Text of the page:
29) Krishnamurthy S, Jungbluth AA, Busam KJ, Rosai J. Uterine tumors resembling ovarian sex-cord tumors have an immunophenotype consistent with true sex-cord differentiation. Am J Surg Pathol. 1998;22:1078-82.

30) Liu CY, Shen Y, Zhao JG, Qu PP. Clinical experience of uterine tumors resembling ovarian sex cord tumors: A clinicopathological analysis of 6 cases. Int J Clin Exp Pathol. 2015;8:4158-64.

31) Macak J, Dundr P, Dvorackova J, Klat J. Uterine tumors resembling ovarian sex cord tumors (UTROSCT). Report of a case with lymph node metastasis. Cesk Patol. 2014;50:46-9.

32) Motiwala N, Shih H, Chen L, Lin JH. A 63-year-old woman with chronic pelvic pain. Uterine tumor resembling ovarian sex cord tumor. Arch Pathol Lab Med. 2006;130:e74-6.

33) Nogales FF, Stolnicu S, Harilal KR, Mooney E, Garcia-Galvis OF. Retiform uterine tumours resembling ovarian sex cord tumours. A comparative immunohistochemical study with retiform structures of the female genital tract. Histopathology. 2009;54:471-7.

34) O’Meara AC, Giger OT, Kurrer M, Schaer G. Case report: Recurrence of a uterine tumor resembling ovarian sex-cord tumor. Gynecol Oncol. 2009;114:140-2.

35) Sitic S, Korac P, Peharec P, Zovko G, Perisa MM, Gasparov S. Bcl-2 and MALT1 Genes are not involved in the oncogenesis of uterine tumors resembling ovarian sex cord tumors. Pathol Oncol Res. 2007;13:153-6.

36) Umeda S, Tateno M, Miyagi E, Sakurai K, Tanaka R, Tateishi Y, Tokinaga A, Ohashi K, Furuya M. Uterine tumors resembling ovarian sex cord tumors (UTROSCT) with metastasis: Clinicopathological study of two cases. Int J Clin Exp Pathol. 2014;7:1051-9.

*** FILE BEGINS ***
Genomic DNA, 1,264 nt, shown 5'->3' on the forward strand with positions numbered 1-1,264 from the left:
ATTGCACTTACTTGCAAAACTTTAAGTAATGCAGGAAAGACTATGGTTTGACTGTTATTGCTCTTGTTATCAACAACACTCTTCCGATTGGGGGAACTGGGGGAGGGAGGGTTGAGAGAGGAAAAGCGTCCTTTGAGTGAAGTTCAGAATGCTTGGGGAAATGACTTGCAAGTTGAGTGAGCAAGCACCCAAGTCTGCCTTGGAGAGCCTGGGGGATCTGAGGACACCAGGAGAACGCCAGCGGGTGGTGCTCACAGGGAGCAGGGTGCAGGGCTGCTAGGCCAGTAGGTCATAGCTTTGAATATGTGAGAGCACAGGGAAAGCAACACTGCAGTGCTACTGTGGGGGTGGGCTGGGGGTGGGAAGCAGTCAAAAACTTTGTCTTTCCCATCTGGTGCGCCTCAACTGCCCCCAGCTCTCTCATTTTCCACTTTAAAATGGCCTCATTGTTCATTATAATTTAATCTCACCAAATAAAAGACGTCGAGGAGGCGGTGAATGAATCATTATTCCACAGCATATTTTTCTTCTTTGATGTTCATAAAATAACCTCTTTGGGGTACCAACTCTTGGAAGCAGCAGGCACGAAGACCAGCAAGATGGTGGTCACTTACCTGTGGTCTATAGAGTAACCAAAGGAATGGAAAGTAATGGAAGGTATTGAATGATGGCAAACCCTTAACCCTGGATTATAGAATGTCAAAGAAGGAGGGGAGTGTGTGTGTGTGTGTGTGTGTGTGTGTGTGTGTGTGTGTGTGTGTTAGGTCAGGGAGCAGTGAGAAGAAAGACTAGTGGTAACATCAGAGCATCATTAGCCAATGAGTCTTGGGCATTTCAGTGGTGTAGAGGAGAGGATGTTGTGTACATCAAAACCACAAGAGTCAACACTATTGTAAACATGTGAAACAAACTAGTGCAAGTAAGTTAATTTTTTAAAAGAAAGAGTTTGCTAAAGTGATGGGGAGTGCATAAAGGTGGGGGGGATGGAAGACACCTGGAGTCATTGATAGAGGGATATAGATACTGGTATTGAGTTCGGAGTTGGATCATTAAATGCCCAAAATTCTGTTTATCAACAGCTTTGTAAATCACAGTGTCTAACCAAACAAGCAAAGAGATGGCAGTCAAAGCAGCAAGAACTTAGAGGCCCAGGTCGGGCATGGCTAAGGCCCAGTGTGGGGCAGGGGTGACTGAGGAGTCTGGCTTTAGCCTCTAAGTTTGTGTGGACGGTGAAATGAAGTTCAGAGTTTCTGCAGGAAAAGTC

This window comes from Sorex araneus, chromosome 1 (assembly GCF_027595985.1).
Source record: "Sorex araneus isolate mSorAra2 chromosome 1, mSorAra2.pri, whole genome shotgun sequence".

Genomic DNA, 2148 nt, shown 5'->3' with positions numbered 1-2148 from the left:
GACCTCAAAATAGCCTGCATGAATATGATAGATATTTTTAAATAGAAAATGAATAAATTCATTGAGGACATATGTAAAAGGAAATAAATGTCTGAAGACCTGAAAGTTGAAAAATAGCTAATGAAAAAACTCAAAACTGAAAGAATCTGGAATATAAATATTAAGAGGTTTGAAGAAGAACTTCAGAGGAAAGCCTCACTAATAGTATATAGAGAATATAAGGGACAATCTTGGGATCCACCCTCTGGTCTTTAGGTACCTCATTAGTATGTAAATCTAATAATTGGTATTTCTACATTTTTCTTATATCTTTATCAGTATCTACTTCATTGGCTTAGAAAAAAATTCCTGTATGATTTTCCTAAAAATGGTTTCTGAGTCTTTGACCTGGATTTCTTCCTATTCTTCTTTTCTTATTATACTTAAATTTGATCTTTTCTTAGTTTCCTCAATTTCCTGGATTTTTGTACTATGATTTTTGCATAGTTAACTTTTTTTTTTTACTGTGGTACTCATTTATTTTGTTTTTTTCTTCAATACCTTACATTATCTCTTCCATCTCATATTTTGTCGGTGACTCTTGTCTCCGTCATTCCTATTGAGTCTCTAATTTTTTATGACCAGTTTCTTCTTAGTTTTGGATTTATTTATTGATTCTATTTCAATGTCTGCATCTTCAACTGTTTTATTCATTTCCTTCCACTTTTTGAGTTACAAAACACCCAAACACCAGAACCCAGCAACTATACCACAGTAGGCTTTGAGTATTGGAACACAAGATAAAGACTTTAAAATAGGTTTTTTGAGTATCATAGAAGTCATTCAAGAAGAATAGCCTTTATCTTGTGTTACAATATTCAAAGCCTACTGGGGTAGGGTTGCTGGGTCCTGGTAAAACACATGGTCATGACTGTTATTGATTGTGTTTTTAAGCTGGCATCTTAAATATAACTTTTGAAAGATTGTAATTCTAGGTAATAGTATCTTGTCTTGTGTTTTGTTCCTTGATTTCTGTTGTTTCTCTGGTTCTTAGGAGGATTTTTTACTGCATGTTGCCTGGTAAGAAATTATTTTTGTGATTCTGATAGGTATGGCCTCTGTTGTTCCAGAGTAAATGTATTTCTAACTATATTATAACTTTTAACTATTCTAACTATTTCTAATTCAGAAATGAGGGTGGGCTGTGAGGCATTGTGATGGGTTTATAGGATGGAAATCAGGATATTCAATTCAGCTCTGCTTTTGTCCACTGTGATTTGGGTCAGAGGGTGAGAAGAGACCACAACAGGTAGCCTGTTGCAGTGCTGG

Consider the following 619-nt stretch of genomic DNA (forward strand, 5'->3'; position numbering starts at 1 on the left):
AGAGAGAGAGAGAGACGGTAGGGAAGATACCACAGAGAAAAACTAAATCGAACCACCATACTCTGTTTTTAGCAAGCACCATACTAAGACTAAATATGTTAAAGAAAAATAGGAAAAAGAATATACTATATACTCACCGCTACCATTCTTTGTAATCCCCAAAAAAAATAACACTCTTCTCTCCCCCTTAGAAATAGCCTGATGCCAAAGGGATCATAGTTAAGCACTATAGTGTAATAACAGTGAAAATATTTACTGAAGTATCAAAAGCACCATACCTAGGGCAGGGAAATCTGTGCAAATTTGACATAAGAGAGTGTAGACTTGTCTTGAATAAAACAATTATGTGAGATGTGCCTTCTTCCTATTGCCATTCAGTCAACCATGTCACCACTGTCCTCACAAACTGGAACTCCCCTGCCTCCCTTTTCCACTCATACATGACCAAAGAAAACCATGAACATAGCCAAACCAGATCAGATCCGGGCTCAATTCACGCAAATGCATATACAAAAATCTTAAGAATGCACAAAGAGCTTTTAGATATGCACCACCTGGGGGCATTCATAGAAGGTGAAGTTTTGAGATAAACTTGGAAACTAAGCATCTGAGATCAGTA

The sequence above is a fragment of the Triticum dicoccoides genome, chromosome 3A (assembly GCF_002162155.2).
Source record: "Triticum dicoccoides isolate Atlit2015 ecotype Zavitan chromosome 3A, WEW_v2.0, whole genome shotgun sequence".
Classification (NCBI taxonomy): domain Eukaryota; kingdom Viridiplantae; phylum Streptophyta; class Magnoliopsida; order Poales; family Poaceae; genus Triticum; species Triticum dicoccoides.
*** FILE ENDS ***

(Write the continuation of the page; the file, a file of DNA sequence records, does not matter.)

37) Usadi RS, Bentley RC. Endometrioid carcinoma of the endometrium with sertoliform differentiation. Int J Gynecol Pathol. 1995;14:360-4.

38) Watrowski R, Jager C, Mockel J, Kurz P, Schmidt D, Freudenberg N. Hysteroscopic treatment of uterine tumor resembling ovarian sex cord-like tumor (UTROSCT). Gynecol Endocrinol. 2015;31:856-9.

39) Gargiulo MN, Capellino P, Bacigaluppi AD, Cassanello G, Guagnini MCF, Danieli FP, Crivelli R. Tumor endometrial sìmil tumor de cordones sexuales asociado al uso de tamoxifeno. Revista del HPC. 2008;11:22.

40) Wang J, Blakey GL, Zhang L, Bane B, Torbenson M, Li S. Uterine tumor resembling ovarian sex cord tumor: Report of a case with t(X;6)(p22.3;q23.1) and t(4;18)(q21.1;q21.3). Diagn Mol Pathol. 2003;12:174-80.

41) Sadeh R, Segev Y, Schmidt M, Schendler J, Baruch T, Lavie O. Uterine tumors resembling ovarian sex cord tumors: Case report of rare pathological and clinical entity. Case Rep Obstet Gynecol. 2017;2017:2736710.

42) Ucar MG, Ilhan TT, Gul A, Ugurluoglu C, Celik C. Uterine tumour resembling ovarian sex cord tumour- a rare entity. J Clin Diagn Res. 2016;10:QD05-QD7.

43) Moore M, McCluggage WG. Uterine tumour resembling ovarian sex cord tumour: First report of a large series with follow-up. Histopathology. 2017;71:751-9.

44) Pradhan D, Mohanty SK. Uterine tumors resembling ovarian sex cord tumors. Arch Pathol Lab Med. 2013;137:1832-6.

45) Baker RJ, Hildebrandt RH, Rouse RV, Hendrickson MR, Longacre TA. Inhibin and CD99 (MIC2) expression in uterine stromal neoplasms with sex-cord-like elements. Hum Pathol. 1999;30:671-9.

Keywords : Uterine neoplasms, Recurrence, UTROSCT, Surgery, Prognosis